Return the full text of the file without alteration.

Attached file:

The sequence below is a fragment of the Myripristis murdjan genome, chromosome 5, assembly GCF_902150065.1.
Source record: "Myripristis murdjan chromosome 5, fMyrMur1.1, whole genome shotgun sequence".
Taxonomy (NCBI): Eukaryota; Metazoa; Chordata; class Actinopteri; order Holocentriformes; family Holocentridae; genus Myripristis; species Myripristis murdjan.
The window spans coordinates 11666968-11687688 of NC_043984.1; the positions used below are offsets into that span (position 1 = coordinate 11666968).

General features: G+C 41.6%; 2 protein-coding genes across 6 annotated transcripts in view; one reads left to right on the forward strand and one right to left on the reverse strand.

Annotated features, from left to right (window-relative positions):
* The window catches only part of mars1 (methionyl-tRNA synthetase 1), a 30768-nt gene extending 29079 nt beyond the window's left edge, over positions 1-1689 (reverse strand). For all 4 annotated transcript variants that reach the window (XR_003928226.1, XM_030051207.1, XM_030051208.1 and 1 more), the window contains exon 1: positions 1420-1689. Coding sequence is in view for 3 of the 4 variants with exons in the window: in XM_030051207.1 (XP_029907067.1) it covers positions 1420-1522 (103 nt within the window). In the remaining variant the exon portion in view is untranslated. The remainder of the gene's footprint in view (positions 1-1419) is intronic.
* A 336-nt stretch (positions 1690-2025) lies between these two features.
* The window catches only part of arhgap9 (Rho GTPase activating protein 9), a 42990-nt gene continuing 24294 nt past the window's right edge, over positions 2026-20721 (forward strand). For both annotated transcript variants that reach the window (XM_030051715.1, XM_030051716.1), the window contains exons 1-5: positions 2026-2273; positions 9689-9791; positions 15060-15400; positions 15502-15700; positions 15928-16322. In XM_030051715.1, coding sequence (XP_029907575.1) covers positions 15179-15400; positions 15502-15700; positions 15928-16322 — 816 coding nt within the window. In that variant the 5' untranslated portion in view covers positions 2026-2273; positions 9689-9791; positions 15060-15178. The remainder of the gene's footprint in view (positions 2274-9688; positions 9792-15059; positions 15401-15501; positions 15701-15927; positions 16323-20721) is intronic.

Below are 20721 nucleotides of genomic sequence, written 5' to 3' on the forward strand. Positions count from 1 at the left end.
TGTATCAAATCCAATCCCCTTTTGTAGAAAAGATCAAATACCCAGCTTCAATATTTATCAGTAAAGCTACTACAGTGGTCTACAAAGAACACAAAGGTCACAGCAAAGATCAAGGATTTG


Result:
The sequence below is a fragment of the Myripristis murdjan genome, chromosome 5, assembly GCF_902150065.1.
Source record: "Myripristis murdjan chromosome 5, fMyrMur1.1, whole genome shotgun sequence".
Taxonomy (NCBI): Eukaryota; Metazoa; Chordata; class Actinopteri; order Holocentriformes; family Holocentridae; genus Myripristis; species Myripristis murdjan.
The window spans coordinates 11666968-11687688 of NC_043984.1; the positions used below are offsets into that span (position 1 = coordinate 11666968).

General features: G+C 41.6%; 2 protein-coding genes across 6 annotated transcripts in view; one reads left to right on the forward strand and one right to left on the reverse strand.

Annotated features, from left to right (window-relative positions):
* The window catches only part of mars1 (methionyl-tRNA synthetase 1), a 30768-nt gene extending 29079 nt beyond the window's left edge, over positions 1-1689 (reverse strand). For all 4 annotated transcript variants that reach the window (XR_003928226.1, XM_030051207.1, XM_030051208.1 and 1 more), the window contains exon 1: positions 1420-1689. Coding sequence is in view for 3 of the 4 variants with exons in the window: in XM_030051207.1 (XP_029907067.1) it covers positions 1420-1522 (103 nt within the window). In the remaining variant the exon portion in view is untranslated. The remainder of the gene's footprint in view (positions 1-1419) is intronic.
* A 336-nt stretch (positions 1690-2025) lies between these two features.
* The window catches only part of arhgap9 (Rho GTPase activating protein 9), a 42990-nt gene continuing 24294 nt past the window's right edge, over positions 2026-20721 (forward strand). For both annotated transcript variants that reach the window (XM_030051715.1, XM_030051716.1), the window contains exons 1-5: positions 2026-2273; positions 9689-9791; positions 15060-15400; positions 15502-15700; positions 15928-16322. In XM_030051715.1, coding sequence (XP_029907575.1) covers positions 15179-15400; positions 15502-15700; positions 15928-16322 — 816 coding nt within the window. In that variant the 5' untranslated portion in view covers positions 2026-2273; positions 9689-9791; positions 15060-15178. The remainder of the gene's footprint in view (positions 2274-9688; positions 9792-15059; positions 15401-15501; positions 15701-15927; positions 16323-20721) is intronic.

Below are 20721 nucleotides of genomic sequence, written 5' to 3' on the forward strand. Positions count from 1 at the left end.
TGTATCAAATCCAATCCCCTTTTGTAGAAAAGATCAAATACCCAGCTTCAATATTTATCAGTAAAGCTACTACAGTGGTCTACAAAGAACACAAAGGTCACAGCAAAGATCAAGGATTTG